From the description: "Although his subordinates were guilty of significant blunders [he had some relatively green regiments and his brigade commanders were of decidedly mixed quality], Rodes shared the blame for the disjointed attack that led to the destruction of Alfred Iverson’s brigade on the first day of the battle. His lack of initiative on the following day was regarded by some in the army as much worse. Whether justified or not, they directly faulted him for not supporting Jubal Early’s division in a night attack on Cemetery Hill that nearly succeeded in decisively turning the enemy’s flank."

Wynstra's study reexamines old questions with a new inquiry using fresh sources. More from the description: "The reasons behind Rodes’s flawed performance at Gettysburg have long proven difficult to decipher with any certainty. Because his personal papers were destroyed, primary sources on his role in battle remain sparse. Other than the official reports on the battle, the record of what occurred there is mostly limited to the letters and diaries of his subordinates. In this new study, however, Robert J. Wynstra draws on sources heretofore unexamined, including rare soldiers’ letters published in local newspapers and other firsthand accounts located in small historical societies, to shed light on the reasons behind Rodes’s missteps."

Robert Wynstra is a name that Gettysburg students should already know well through his award-winning 2018 book At the Forefront of Lee's Invasion: Retribution, Plunder, and Clashing Cultures on Richard S. Ewell's Road to Gettysburg. With the Rodes book arriving close on the heels of that one, one wonders whether he has even more Second Corps topics in his future.

Friday, April 2, 2021

Review - "Radical Sacrifice: The Rise and Ruin of Fitz John Porter" by William Marvel

[Radical Sacrifice: The Rise and Ruin of Fitz John Porter by William Marvel (University of North Carolina Press, 2021). Hardcover, 7 maps, photos, notes, bibliography, index. Pages main/total:xv,364/496. ISBN:978-1-4696-6185-8. $35]

In rating how well the opposing Lincoln and Davis administrations managed their respective war machines during the Civil War, historians, with sound reasoning, consistently award higher marks to the former. In some ways, however, the no-party Confederate form of government held some advantages over the U.S.'s entrenched two-party system. Although Richmond politics possessed its own measure of internal discord and states' rights opposition frequently hampered the Confederate national war effort, the level of partisan political paranoia that existed in the U.S. Congress, White House, and Cabinet when it came to assessing the loyalty and motives of the army's more conservative officers (all of which reached a feverish state during General George McClellan's tenure at the head of the Army of the Potomac) was extraordinary, and it crippled the Union high command at critical stages of the Virginia campaigns of 1862. Lacking an organized opposition party with which its own high-ranking army officers might be identified, Davis's Confederate government conducted nothing comparable to the U.S.'s partisan purging of high-ranking generals blamed for costly early-war defeats. Army of the Potomac division commander Charles Stone and Fifth Corps commander Fitz John Porter were the two most prominent examples of Union officers sanctioned through politically-fueled accusations of professional misconduct and treasonous disloyalty. Stone was imprisoned for six months after the Ball's Bluff debacle and Porter was court-martialed and dismissed from the service altogether for alleged misbehavior at Second Manassas. The demonstrably false charges made against both generals have been explored by numerous writers and historians already, but William Marvel's new book Radical Sacrifice: The Rise and Ruin of Fitz John Porter is the first full-length biography of its subject. In it readers will find the most comprehensive examination by far of Porter's life, military service, career destruction, and decades-long (and only partially successful) fight to recover rank and reputation1.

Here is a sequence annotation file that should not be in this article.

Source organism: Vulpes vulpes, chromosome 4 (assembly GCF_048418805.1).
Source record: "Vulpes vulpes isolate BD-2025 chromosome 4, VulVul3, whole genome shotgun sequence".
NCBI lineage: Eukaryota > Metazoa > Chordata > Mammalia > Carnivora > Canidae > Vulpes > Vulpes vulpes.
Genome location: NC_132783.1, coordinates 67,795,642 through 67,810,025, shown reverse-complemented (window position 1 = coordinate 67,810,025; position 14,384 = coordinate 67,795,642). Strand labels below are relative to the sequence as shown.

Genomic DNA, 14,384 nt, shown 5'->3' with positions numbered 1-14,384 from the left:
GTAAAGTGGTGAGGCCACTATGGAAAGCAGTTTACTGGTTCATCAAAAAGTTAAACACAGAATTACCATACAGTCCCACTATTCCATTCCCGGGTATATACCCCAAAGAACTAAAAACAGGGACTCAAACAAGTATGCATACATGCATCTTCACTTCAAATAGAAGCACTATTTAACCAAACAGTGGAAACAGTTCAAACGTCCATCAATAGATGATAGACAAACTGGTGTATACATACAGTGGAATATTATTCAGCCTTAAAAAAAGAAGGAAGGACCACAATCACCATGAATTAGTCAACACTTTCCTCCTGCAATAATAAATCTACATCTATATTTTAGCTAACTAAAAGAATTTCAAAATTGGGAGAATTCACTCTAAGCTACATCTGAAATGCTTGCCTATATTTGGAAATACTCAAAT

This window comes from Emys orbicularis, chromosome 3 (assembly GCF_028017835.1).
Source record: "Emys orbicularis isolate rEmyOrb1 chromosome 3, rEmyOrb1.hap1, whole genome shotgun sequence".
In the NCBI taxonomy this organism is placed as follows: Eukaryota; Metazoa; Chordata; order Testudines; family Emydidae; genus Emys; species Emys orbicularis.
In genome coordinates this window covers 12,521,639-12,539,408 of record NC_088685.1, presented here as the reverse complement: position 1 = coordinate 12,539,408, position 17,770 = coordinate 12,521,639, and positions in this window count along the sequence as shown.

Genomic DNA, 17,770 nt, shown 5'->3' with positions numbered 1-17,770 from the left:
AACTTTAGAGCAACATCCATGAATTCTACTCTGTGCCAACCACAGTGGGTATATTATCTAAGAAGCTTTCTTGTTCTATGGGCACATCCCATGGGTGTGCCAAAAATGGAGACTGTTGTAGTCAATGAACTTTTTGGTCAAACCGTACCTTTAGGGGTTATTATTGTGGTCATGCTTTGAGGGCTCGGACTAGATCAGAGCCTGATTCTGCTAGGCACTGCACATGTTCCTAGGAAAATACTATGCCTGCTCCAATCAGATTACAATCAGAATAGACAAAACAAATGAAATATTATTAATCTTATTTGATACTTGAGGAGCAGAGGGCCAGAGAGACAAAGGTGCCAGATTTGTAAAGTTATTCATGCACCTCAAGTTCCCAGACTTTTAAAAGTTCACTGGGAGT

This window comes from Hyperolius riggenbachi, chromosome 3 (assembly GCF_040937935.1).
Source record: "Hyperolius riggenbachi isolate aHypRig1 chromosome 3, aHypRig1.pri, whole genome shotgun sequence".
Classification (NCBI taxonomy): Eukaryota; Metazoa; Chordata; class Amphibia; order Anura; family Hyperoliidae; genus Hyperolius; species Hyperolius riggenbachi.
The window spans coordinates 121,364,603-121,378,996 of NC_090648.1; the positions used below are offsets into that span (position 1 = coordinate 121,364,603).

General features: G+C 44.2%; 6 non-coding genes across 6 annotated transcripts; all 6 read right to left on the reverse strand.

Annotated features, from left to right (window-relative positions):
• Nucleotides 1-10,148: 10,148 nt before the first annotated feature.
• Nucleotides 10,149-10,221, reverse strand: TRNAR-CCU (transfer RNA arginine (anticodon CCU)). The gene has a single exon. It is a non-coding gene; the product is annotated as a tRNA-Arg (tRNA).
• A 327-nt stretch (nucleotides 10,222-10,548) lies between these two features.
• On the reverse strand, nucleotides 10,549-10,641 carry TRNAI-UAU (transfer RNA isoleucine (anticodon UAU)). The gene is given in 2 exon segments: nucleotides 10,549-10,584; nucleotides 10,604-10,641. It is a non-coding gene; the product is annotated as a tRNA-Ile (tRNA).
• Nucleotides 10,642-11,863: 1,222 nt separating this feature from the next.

The early sections of the book, which explore at some length Porter's family military tradition, his own West Point experiences, and his meritorious conduct on numerous Mexican War battlefields (which resulted in multiple brevets up to major), well establish Porter's pre-Civil War reputation as a distinguished and conscientious officer who earned wide esteem in the antebellum army. The high regard in which he was held by his peers made him a much sought after subordinate officer when Civil War broke out.